Friday, September 01, 2006

Punjab Loses Sight of Public Health

I came across this interesting article/op-ed about the state of Punjab's public health system:

Death due to AIDS, blood cancer, numerous malignant neoplasias, death from bird flu, SARS (Severe Acquired Respiratory Syndrome), or genetic disorders like hemophilia are inevitable to a certain extent. But death from malaria, tuberculosis, miscarriage (due to anemia) and from many more general diseases at the hands of unregistered medical practitioners is a common and wide-ranging phenomenon prevailing in Punjab, the land of the Green Revolution, a state that boasted the highest per capita income for approximately three decades from the 1960s onwards.

But today's public health system in Punjab has practically collapsed, largely coincident with the introduction of the Punjab Health System Corporation. Large buildings belonging to good hospitals are now crumbling, owing to negligence by the state government. These are the same buildings covering hundreds of hectares, including two state medical colleges, that produce doctors and provide health care at the primary, secondary, and tertiary levels to Punjabis. Even basic infrastructures, which were maintained until recently in these state-run institutions, are now nearing dilapidation.

The Punjab Health System Corporation was introduced in the mid 1990s, funneling millions of dollars from the World Bank into the healthcare infrastructure of Punjab. The deterioration of health services rapidly increased after its introduction. According to one survey report, "a 20-40 percent reduction in outpatient cases was recorded after the introduction of the PHSC -- even hospital occupancy has been reduced by 20 percent."Once there was not a single rupee charged to people with an income of just Rs 1,000 (US$21.50) a month. Additionally a charge was not made to recover at least a third of the costs from those with an income of Rs 2,000 a month, nor one to recover at least half the costs from those with an income of Rs 3,000 a month.

But after the introduction of the PHSC, this tiered system was no longer applied."Even now, Punjab does not have a building for 70 percent of subcenters, 67 percent of subsidiary health centers, 62 percent of primary heath centers, and 5 percent of community health centers," according to the Punjab Development Report for 2002.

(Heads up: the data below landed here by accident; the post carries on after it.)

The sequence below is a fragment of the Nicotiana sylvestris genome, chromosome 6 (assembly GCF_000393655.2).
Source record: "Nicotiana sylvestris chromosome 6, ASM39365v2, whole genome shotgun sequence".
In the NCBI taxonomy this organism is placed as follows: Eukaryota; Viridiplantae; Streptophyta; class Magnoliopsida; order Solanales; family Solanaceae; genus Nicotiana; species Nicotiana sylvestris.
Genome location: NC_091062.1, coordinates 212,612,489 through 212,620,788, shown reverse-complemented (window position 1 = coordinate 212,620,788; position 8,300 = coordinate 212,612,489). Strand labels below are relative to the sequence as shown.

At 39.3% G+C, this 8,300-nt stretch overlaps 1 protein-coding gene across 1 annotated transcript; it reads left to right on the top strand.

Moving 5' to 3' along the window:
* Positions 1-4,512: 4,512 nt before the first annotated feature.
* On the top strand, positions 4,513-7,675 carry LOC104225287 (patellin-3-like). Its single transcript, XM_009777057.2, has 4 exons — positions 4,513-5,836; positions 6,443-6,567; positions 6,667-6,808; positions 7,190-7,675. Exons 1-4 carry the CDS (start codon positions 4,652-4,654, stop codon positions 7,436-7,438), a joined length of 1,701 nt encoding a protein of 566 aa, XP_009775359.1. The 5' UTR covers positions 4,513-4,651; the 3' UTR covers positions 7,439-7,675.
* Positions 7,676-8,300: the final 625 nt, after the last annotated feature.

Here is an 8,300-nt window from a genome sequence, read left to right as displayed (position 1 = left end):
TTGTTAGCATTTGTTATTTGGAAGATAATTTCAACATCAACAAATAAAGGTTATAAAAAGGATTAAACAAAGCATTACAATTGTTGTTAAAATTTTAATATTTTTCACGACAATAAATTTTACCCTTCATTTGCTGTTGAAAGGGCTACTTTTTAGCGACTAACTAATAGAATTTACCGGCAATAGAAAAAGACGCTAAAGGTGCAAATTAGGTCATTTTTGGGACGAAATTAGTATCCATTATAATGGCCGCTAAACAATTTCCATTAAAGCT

Even today, when a large number of different diseases and their remediation have been identified, along with the need to revolutionize the primary (preventive) and tertiary (curative) levels of the healthcare infrastructure, the Punjab government is busy spending more for arms, building police barracks occupying thousands of hectares of land, and spending millions for a large share of the additional police force which is now surplus after the end of the decade-long period of Khalistan terrorism (Sikh militancy, late 1980s and early 90s) in Punjab.

In 1980-81, spending on health comprised 5.49 percent of the state budget in comparison to 8.28 percent on police and administration; in 1990-91, corresponding figures were 4.61 percent and 20.83 percent; and in 2003-04, the figures were 3.86 percent on health and 23.18 percent on police and administration.

The basic need and right of people for healthcare sees only a 3.86 percent share of the total state budget. Even during the tenth five-year plan (2002-2007) state spending on healthcare amounted to only 2.28 percent, but this is no surprise, as India nationally spends only 1.5 percent on healthcare. The question is, can anyone enjoy a better life expectancy if such a small amount is allocated to healthcare?

Even the statistical abstract of Punjab from 2005 contains its own ironies as the infrastructure deteriorates rapidly. The number of outpatients was 13,237,447 in 1980, as compared to 11,994,693 for 2004. The total number of beds in the medical facilities of Punjab was 24,179 in 1990, as compared with 25,192 for 2005 -- only a thousand more beds for a state with a population of 2.42 crores (24,200,000) (2001 census).